These outdated news releases and advisories are stored here for archival purposes. 


April 22, 2003

College to Hold Age Wave Expo on May 3

It is a first in the Santa Clarita Valley ­ an event aimed at exploring the impact of an aging America on families, communities, social services and institutions virtually every part of American life. The event is called the Age Wave Expo and is sponsored by The Association of Lifelong Intergenerational Voluntary Education (A.L.I.V.E.), the Santa Clarita Valley Senior Center, Sunrise at Sterling Canyon and the Magazine of Santa Clarita. A day-long series of educational activities will be held on the COC campus from 9 a.m. to 3 p.m. Saturday, May 3.

According to Patty Robinson, an organizer of the day’s activities and sociology instructor at College of the Canyons, “The Expo will include presentations, activities, information, and entertainment oriented towards helping community members understand and deal with the impact and implications of aging in our society.” The day will include entertainment staged by both students and senior citizens; an intergenerational art exhibit; a noontime presentation by Marriage and Family Therapist, Judith Harris; and a variety of activities designed to promote interaction between generations.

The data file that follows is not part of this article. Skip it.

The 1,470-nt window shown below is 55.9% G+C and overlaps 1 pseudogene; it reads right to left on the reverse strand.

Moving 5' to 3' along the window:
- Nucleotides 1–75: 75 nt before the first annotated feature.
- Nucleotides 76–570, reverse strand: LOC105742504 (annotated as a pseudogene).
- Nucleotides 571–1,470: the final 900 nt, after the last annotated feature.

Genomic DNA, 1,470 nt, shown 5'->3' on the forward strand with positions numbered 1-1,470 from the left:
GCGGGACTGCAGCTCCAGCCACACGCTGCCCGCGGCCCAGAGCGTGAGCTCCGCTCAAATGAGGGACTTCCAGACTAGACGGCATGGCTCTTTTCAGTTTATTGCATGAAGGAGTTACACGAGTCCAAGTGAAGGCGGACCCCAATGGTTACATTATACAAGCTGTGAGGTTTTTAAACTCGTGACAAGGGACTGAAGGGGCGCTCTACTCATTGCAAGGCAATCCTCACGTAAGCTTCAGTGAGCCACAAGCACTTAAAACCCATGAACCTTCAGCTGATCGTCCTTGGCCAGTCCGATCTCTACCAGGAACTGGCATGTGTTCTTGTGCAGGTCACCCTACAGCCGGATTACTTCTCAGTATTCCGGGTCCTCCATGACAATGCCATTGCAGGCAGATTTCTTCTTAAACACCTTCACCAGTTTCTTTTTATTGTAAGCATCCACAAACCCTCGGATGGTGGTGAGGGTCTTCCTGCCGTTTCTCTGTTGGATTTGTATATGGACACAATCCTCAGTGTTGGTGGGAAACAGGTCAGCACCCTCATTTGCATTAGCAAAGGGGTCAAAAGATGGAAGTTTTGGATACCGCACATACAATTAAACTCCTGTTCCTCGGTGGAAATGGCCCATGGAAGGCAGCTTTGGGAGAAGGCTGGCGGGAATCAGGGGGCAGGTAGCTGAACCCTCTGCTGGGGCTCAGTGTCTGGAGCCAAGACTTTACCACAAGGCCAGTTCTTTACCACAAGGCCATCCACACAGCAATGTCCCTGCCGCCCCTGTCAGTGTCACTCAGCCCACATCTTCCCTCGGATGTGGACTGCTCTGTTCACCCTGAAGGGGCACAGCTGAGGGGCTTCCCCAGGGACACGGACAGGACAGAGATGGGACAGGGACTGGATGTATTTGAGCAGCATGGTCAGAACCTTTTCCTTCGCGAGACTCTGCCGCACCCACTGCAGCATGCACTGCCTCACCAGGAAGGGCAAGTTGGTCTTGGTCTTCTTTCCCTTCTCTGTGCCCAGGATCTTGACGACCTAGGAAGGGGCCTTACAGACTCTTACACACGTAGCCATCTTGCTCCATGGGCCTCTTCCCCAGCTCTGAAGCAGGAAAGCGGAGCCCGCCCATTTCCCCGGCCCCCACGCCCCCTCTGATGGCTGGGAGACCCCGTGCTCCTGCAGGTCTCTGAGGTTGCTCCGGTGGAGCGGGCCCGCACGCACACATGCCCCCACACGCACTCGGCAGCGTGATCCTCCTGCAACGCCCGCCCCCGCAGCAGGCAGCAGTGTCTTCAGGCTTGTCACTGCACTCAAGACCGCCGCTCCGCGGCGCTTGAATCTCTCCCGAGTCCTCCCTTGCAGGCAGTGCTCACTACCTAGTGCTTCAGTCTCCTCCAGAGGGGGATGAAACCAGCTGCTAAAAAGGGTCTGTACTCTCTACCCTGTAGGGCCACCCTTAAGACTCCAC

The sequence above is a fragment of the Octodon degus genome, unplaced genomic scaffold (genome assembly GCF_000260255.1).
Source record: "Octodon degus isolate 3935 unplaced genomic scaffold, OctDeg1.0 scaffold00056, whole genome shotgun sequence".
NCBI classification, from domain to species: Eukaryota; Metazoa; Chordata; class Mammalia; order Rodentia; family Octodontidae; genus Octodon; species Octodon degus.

More than 30 vendors will be on hand to provide information and education about aging issues. Some of them are:

●  SCV Senior Center
●  Capri Retirement Villa
●  Sunrise at Sterling Canyon
●  Henry Mayo Newhall Memorial Hospital
●  U.S. Department of Labor/Employee Benefits Security Administration
●  ONE Generation
●  Summerhill Villa
●  Coldwell Banker Vista Realty
●  Alzheimer’s Association of Los Angeles, Riverside and San Bernardino Counties
●  California Highway Patrol
●  Law Offices of Gina MacDonald and Jane McNamara
●  Elderhostel
●  Voluntary Mediation Services/County of Los Angeles Senior Information Van
●  Kiwanis Clubs of Santa Clarita
●  Junior Achievement
●  COC Community Extension
●  COC Early Childhood Education
●  And a host of additional community resources and college programs.

It is estimated that almost a quarter of the U.S. population will be older than 65 by the year 2050. This represents a major demographic shift in this country, which will have profound impacts on economics, marketing, consumerism and healthcare.

One fascinating and important aspect of the day will be the presentation of poster boards of Santa Clarita Valley seniors’ lives. These are the products of an ingenious academic pursuit by the students in COC’s Sociology of Aging class as well as students from English, history and philosophy classes. As part of these classes and in conjunction with COC’s Service-Learning program, students will participate in sociological research by collecting life histories of several SCV seniors.